Climate Change?

Is there climate change?

Does anyone know the truth? Does anyone care? What is a concerned citizen to do? The record heat might be a clue. There are a staggering number of questions, an abundance of rhetoric on all sides and precious few solutions being offered.

Seemingly the first step is to bring our country back to the people. Corporations, special interest and big money players have taken over and ruined the game. Here is Al Gore’s take on the situation and political process needed to enact change.

When I look on the environmental side, I’m not sure we have a chance at making enough impactful changes to divert disaster. Here is Bill McKinnen’s perspective on the environment and climate change. This is not the new math I hoped for!

Clearly, it is time for us to be more active environmentalists. My intention is to stop supporting people, organizations, processes or products that perpetuate the problems. The key will be to focus on solutions, living gently and being a positive model for living on this precious planet.

Let’s share good ideas for what could work. The time is now to take action towards a better future. It will require big shifts in attitude, the way we live, our laws and our corporations. If true stewardship were the primary goal, for people and organizations, we might be able to create a thriving planet for people, plants and animals.

Climate Change?Here some of my ideas:

1- We must care enough to be the change. It’s time to live for the good of all; making stewardhip our top priority.

2- Shift to an experience based life and economy. Buy less, live and enjoy life more.

3- Daily revel in the beauty of nature. This will open our minds and hearts to the amazing home we have been gifted. Our appreciation will nourish all life.

4- Add stewardship to all corporate charters so that by law we must protect the planet.

5- Make radical changes in our energy use. First reduce energy use, get more efficient and use cleaner sources immediately. The best choices seem to be nuclear, wind, solar and thermal.

6- Become a true democracy of the people, by the people and for the people.

Please join the party. I’d love to hear your ideas. Thanks.

4 thoughts on “Climate Change?

  1. What strikes me while traveling in other countries (such as Australia) is how much people outside the US are so much more aware of what’s going on environmentally, how they are more accepting of regulations and policies geared toward protecting the planet and its resources, and how they ‘just do it’ – whatever is necessary without all the political wrangling and proselytizing about the trade-offs between environmental priorities and economic priorities. Here it is again – the ‘us and them’ view of the world – missing completely the connectedness of the environment and the economy.


    • Hi John, thanks for sharing a larger world view. I’m glad to hear that other countries are more accepting of the big changes needed. With governments, businesses and individuals working together, we might turn this around. Yes, it’s got to be all of us.


  2. John writes about the countries who give climate change a big priority — these would be in the developed world. There are a lot of third world countries that care not a whit for the environment, but are doing what they can to catch up with the “modern” world. Like Brazil clearing their rainforest & turning it into ranch land to have beef for export.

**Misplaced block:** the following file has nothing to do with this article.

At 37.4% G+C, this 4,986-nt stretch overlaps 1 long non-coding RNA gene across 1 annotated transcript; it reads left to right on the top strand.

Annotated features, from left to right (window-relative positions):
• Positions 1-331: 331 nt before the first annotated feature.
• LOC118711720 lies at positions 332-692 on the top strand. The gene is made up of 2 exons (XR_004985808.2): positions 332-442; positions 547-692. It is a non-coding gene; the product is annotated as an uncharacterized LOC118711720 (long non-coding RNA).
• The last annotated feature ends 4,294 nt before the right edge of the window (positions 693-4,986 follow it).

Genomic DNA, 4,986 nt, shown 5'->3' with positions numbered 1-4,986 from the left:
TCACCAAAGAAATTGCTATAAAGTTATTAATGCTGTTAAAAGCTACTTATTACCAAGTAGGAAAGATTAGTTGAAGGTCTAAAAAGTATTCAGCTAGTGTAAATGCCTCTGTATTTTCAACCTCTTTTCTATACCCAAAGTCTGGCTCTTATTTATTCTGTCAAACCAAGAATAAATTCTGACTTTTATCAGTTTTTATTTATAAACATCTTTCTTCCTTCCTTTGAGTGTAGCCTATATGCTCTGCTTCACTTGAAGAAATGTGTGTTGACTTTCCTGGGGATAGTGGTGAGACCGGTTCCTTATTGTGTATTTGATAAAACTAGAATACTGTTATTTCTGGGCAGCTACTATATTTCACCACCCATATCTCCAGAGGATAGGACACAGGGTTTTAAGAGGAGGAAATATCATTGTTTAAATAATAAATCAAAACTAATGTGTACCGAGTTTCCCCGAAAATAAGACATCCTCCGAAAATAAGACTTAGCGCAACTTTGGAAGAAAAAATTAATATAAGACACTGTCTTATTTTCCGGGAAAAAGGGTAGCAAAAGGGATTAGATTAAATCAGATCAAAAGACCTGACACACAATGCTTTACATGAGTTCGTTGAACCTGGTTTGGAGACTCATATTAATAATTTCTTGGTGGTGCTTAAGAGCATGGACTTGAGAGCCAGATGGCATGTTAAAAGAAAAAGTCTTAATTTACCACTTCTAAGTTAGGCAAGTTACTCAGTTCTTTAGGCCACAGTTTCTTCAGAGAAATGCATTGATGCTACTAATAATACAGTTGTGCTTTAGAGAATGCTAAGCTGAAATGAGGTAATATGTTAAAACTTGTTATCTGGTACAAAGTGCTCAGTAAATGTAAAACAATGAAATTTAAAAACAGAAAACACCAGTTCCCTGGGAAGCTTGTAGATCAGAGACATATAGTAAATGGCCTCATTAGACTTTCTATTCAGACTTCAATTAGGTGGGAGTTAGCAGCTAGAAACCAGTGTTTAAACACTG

North Americans will have a hard sell in our efforts at a cleaner world because we’re saying we don’t want those people to have what we have. We want “underdeveloped countries” to stay underdeveloped to protect the environment. A lot of them won’t buy it.

    As far as nuclear energy is concerned, the province of Ontario “bet the farm” years back and went for nuclear power in a big way. They’ve had so much trouble with it and have had to shut down reactors. Ontario is pretty much bankrupt now and nuclear energy has been one big force pushing it over the edge.

    Quebec went for water-generated power and they are selling power right & left. But it meant dams. Of course environmentalists objected until they saw what a danger a nuclear meltdown was.

    When I was a girl the big theory was a coming ice age. Then came global warming. Now the global warming theory has suffered from a heavy dose of realty as the world is entering another cold cycle. (At least we sure are here. :)) I’m all for protecting the environment when it comes to ending pollution, but it’s pretty hard to come up with long-term predictions about what the climate will do; it flip-flops so much.


    • Welcome back Christine.

      I appreciate your thoughtful response. What I most hope is that lots of people care enough to have conversations like this as a start. But even more so, to begin to live in ways that are gentler to the environment. No doubt that we have a tough time telling other people to not enjoy like we have.

      I believe some key areas are; 1- living more simply, more about quality of living than consuming products and 2- focus our minds and hearts on solutions. 3- using technology that is less harmful to the planet.

      4-No more debate over climate change. It a distraction from the real problem of the damage from using fossil fuels as our primary energy source.

      On the nuclear arena, I was sceptical at first, but have come around as I read more & talk with a local friend who has researched these matters in great detail. There are new reactors that are smaller, cheaper and much more efficient at using the plutonim & uranium ( 90-95% versus maybe 10% currently). They can actually use the nuclear waste piles we have now, greatly reducing one of the key challenges to nuclear use.

      thanks for caring and writing, brad


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